“A small group of brave souls got together in Philadelphia a few years ago to talk about raising the CME bar,” said Jack Kues, PhD, CCMEP, president, National Commission for Certification of CME Professionals. He spoke on stage during a special event on October 21, held in conjunction with the National Task Force on CME Provider/Industry Collaboration annual conference in Baltimore. “Tonight is the culmination of a great deal of hard work,” he added, before raising a champagne toast to the 103 “pioneers” who were the first to earn the Certified CME Professional designation.

One by one, the names of the 103 CME professionals who passed the beta test in May and the first exam in June and September, were announced to hearty applause from the audience of fellow CCMEPs and supporters. Each newly credentialed professional received a plaque and a CCMEP lapel pin.

The certification program comes at a critical time, strengthening CME's credibility in the face of heightened scrutiny and criticism from government agencies, Congress, and the press, and an increased emphasis on performance and quality improvement by healthcare regulatory bodies such as the Joint Commission and the specialty boards.

“It's an important first step in validating CME as a profession,” said Lawrence Sherman, FACME, CCMEP, NC-CME's financial development chair; and president and CEO, Physicians Academy for Clinical and Management Excellence, New York, during the ceremony. “Everybody is a critic; this is how you combat the critics, by demonstrating your competence.”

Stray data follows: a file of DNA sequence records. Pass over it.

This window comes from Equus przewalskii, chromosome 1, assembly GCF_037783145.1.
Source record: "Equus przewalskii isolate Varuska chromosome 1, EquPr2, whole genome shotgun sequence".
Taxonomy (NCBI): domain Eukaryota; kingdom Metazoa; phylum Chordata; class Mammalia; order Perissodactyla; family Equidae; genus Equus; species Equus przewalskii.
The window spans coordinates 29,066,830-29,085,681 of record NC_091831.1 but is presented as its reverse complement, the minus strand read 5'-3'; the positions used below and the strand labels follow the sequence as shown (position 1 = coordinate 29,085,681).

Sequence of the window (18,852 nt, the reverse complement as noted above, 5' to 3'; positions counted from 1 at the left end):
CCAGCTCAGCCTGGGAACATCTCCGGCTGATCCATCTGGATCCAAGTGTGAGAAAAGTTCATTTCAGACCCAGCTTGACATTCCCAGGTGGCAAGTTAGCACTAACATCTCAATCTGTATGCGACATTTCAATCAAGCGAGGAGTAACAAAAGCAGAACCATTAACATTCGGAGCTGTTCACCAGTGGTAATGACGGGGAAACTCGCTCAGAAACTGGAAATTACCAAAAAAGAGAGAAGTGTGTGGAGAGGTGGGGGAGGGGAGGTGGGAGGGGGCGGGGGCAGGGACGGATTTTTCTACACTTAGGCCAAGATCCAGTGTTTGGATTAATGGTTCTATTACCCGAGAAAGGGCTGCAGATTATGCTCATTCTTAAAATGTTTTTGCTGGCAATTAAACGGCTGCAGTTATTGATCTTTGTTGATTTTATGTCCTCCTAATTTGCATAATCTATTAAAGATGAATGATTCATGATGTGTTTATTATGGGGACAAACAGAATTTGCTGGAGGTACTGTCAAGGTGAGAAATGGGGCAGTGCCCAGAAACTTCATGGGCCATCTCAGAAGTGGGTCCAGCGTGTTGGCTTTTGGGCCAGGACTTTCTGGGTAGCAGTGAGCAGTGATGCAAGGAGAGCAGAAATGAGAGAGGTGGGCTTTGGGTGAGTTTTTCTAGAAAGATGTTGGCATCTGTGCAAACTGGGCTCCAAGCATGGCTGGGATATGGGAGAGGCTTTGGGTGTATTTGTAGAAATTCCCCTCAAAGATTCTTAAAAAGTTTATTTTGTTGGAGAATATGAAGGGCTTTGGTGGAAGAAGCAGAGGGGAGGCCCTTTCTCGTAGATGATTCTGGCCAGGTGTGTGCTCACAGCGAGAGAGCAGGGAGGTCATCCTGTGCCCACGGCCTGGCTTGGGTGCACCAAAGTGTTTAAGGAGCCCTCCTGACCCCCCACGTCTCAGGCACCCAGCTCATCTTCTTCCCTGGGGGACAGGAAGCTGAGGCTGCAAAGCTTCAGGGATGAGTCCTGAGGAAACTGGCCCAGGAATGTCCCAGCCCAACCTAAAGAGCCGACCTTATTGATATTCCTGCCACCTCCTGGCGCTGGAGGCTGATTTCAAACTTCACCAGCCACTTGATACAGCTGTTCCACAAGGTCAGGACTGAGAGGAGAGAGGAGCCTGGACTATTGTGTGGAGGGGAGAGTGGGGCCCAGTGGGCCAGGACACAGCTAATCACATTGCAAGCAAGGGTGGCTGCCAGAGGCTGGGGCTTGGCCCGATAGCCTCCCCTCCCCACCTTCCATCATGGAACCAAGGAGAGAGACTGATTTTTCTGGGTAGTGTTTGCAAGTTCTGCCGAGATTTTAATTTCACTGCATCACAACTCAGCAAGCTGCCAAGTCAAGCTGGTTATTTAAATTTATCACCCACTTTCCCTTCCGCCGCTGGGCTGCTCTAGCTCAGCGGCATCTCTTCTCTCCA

From Talk to Action

A CME certification program had been discussed and debated in the industry for more than two decades. Some felt that since CME professionals' jobs are so highly specialized, a general program would not be meaningful or relevant to many in the field. Instead of going the certification route, the Alliance for CME established a maintenance of competency initiative, whereby CME professionals can assess and improve their knowledge in specific areas. It's currently working on a program to award certificates of proficiency in certain areas, such as outcomes evaluation.

But others felt that despite the inherent challenges, it was crucial to establish a CME credentialing program. “One day I was driving and I saw a van ahead of me that said: ‘Be sure that your chimney sweep is certified.’ And I laughed and I thought, chimney sweeps are certified but CME professionals are not. There's something wrong with this picture,” says Judith Ribble, PhD, FACME, CCMEP, the retired director of CME for Medscape who now serves as NC-CME's executive director, a full-time volunteer position.

Ribble first got the ball rolling in fall 2004. “A group of us had talked informally about certification and I realized that we needed to get together to see whether we could gather momentum — or if it was just an idea that would never bear fruit,” she says.